In evaluating the team's personnel situation, the most critical contract is that of general manager Neal Huntington. He was given a three-year extension based on the 2011 improvement, but a similar small step in '12 was unsatisfactory; lest he engineer a big step, he may not survive that pact and could take manager Clint Hurdle, entering the last year of his deal, with him.
Huntington thus will want to be more aggressive and creative -- and more persuasive. In the past, he heard too many of the free agents he had courted say, "No." When the Pirates were riding high in the middle of the 2012 season, there was a lot of talk of having changed the culture and game-wide perception of the team and of the city. The validity of that will be put to the test.
Technically, the Bucs have a very fluid roster, with only six players already under contract for 2013. Realistically, they have very little flexibility to go outside for help because of the financial commitments to those six. Monies coming off the books are offset by the $8 million due late-season acquisition Wandy Rodriguez and the $4 million raise for Andrew McCutchen in the second-year of his six-year deal.
Pittsburgh is usually drawn to the lower end of the free-agent pool anyway, and that will be an even less attractive option in what is being viewed as a thinner overall market. However, the Bucs' biggest external need is veteran, dependable bench help, and second-tier free agency is a perfect source for that.
Huntington will have to come up with a Plan A after Plan B didn't work out so well last winter. As bizarre as it might seem, each free agent he signed was of the defunct Type B variety, and his name also started with that letter of the alphabet: Erik Bedard was erratic until drawing his release, Rod Barajas was a rock behind the plate but had trouble hitting the rock and Clint Barmes had to get hot the last two months to finish at .229.
Of the three free agents of their own, the Pirates are most inclined to re-sign reliever Jason Grilli, and least inclined to retain right-handed starter Kevin Correia. Barajas falls somewhere in-between, because the Bucs can probably have him for the asking: He won't have a market, has already said he's willing to re-sign for less than the $3.5 million option the Bucs will decline, and he would continue to be a valuable mentor to Michael McKenry and the team's younger pitchers.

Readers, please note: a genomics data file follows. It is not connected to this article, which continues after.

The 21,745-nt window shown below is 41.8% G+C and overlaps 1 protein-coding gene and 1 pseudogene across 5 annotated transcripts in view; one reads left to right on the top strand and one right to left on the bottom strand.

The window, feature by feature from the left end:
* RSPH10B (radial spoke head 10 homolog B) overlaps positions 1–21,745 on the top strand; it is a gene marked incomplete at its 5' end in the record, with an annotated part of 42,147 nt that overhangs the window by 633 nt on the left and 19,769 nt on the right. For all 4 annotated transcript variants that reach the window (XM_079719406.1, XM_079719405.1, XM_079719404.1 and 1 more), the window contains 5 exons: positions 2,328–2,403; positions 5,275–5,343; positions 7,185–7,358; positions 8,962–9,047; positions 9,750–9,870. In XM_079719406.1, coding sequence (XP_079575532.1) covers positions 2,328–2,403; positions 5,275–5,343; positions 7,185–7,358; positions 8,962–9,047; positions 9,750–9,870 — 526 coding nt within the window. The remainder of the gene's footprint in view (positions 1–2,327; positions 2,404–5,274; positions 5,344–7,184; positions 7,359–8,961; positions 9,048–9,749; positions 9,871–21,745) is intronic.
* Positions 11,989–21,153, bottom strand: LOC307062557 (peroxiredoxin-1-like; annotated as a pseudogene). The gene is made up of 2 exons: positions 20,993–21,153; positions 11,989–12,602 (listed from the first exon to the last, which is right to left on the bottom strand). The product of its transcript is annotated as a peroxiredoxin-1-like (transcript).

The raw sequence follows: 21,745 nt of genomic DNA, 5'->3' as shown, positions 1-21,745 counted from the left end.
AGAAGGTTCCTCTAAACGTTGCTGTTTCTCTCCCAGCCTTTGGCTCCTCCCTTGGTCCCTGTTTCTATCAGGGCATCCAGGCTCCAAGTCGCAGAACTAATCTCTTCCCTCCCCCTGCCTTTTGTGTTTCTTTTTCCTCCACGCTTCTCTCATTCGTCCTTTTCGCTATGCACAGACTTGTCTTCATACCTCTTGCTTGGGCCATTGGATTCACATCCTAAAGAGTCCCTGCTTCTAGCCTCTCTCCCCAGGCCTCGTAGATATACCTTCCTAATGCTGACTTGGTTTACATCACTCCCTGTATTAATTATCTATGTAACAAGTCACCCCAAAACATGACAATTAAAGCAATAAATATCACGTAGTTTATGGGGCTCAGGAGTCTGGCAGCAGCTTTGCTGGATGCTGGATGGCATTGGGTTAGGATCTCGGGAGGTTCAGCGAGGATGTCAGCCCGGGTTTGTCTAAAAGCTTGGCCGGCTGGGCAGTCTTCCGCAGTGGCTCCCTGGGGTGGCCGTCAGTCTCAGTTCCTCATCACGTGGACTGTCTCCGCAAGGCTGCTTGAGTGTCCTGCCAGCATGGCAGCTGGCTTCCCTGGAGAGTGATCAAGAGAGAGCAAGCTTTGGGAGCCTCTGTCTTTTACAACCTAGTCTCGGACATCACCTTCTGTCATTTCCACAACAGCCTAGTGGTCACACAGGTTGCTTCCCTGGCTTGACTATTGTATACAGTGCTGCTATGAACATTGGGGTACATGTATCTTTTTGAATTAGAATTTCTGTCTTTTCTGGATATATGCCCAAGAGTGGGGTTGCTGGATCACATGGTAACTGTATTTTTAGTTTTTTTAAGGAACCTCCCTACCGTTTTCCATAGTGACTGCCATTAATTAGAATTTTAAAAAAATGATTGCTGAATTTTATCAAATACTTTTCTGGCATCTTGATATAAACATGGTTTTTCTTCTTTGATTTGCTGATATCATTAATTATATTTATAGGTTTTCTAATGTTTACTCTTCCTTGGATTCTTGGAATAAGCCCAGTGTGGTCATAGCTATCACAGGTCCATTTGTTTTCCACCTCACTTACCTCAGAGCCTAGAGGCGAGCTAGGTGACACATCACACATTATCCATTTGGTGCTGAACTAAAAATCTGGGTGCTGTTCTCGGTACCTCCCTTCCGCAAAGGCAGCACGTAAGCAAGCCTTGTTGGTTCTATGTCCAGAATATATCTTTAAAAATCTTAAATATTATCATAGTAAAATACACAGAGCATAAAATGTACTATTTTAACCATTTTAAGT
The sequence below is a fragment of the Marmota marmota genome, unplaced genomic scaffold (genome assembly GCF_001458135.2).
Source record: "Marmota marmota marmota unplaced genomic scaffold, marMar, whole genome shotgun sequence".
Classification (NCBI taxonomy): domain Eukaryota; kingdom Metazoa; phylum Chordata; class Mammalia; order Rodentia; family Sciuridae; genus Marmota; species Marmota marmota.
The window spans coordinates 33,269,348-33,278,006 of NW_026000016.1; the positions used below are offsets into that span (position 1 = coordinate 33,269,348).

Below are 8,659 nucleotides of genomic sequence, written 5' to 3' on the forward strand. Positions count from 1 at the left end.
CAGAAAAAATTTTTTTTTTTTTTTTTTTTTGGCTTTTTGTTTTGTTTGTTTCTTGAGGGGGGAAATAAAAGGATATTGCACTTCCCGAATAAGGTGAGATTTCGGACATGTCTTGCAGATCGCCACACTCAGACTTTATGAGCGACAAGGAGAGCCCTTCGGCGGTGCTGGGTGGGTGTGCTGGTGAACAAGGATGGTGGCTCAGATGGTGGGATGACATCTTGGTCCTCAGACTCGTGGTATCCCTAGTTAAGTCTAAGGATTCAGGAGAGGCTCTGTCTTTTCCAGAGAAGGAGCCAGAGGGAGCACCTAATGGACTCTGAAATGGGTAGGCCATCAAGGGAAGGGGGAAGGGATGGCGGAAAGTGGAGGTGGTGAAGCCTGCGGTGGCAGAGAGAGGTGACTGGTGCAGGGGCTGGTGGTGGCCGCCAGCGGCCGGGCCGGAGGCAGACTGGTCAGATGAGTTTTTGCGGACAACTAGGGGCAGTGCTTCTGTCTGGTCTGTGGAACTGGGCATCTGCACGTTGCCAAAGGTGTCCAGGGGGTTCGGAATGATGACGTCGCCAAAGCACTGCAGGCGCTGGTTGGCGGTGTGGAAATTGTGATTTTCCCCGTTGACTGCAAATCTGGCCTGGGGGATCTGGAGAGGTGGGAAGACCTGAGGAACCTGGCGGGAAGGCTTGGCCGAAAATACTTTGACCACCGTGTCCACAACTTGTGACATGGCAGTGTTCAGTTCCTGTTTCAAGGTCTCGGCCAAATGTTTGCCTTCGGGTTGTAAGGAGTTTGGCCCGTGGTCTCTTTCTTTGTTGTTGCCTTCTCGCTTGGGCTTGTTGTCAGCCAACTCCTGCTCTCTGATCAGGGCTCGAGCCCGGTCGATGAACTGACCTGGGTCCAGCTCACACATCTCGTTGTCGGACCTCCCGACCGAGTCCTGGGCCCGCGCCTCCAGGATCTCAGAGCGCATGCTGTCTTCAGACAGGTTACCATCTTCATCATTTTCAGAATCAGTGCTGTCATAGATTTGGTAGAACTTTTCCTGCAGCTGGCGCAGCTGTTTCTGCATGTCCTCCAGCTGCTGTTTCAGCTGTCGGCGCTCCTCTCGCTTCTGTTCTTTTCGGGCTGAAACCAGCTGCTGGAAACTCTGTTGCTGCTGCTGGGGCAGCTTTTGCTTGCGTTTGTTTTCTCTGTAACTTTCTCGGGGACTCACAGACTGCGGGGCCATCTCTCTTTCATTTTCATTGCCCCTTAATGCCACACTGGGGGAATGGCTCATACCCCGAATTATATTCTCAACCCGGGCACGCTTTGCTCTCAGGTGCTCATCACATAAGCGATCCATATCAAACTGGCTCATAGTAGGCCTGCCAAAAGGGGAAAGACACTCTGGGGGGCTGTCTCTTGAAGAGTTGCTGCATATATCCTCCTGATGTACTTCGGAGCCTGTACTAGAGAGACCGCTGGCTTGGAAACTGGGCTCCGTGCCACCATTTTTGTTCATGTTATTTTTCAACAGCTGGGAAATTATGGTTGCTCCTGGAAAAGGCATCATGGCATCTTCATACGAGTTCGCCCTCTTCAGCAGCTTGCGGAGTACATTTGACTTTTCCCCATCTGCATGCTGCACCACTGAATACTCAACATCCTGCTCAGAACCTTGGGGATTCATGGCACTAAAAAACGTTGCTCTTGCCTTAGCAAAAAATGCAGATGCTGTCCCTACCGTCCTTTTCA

Qualifying offers for free agents have been set at $13.3 million -- per new Collective Bargaining Agreement guidelines, the average of the 125 highest 2012 contracts -- and the Bucs clearly won't be on that playing field. The qualifying-offer process replaces Types A and B to set up Draft pick compensation for free agents who sign elsewhere, so it doesn't really relate to the Pirates' situations.
Players can start signing with other clubs after midnight ET on Friday.
Barajas' option, for what would be a $500,000 raise, will be declined. Pedro Alvarez's $700,000 option following a 30-homer season is a no-brainer.
Several arbitration-eligible players are non-tender candidates:
Charlie Morton ($2,445,000 in 2012) will miss at least half the season after Tommy John surgery; Jeff Karstens' ($3.1 million) fragility concerns Huntington; Gaby Sanchez ($490,000) has been on a too-long decline to justify a fat raise. It wouldn't be a total shock if the Bucs instead passed on the other platoon first baseman, Garrett Jones ($2,250,000), despite his career year (27 homers, 86 RBIs).
Areas of need
McKenry has played himself into management's consciousness, but numerous questions swirl around him. Is he better as a No. 2, so do the Pirates get a No. 1? If he can be a No. 1, do they hold onto Barajas for No. 2 or shop for someone more used to coming off the bench? The free-agent ranks will teem with Barajas-like vets.
A.J. Burnett and Rodriguez are locked in, and James McDonald will get a shot to prove his brutal second half was a blip. The Pirates need veteran insurance in case neither Kyle McPherson nor Jeff Locke stick -- one or two depending on the decision on Karstens.
Jose Tabata ($12.5 million for four remaining years) has a very tradable contract, and the Bucs could make a move for an everyday prime-time guy to jam the revolving door also involving Travis Snider and Jones.
Barring an unlikely decline from the season-ending $61.4 million, the Pirates will go into 2013 with their highest season-opening payroll. Guarantees on the books and projected arbitration raises put it around $63 million. Huntington has about $5 million to spend, which makes him a very minor player. Look for a slew of Minor League make-good deals with veterans.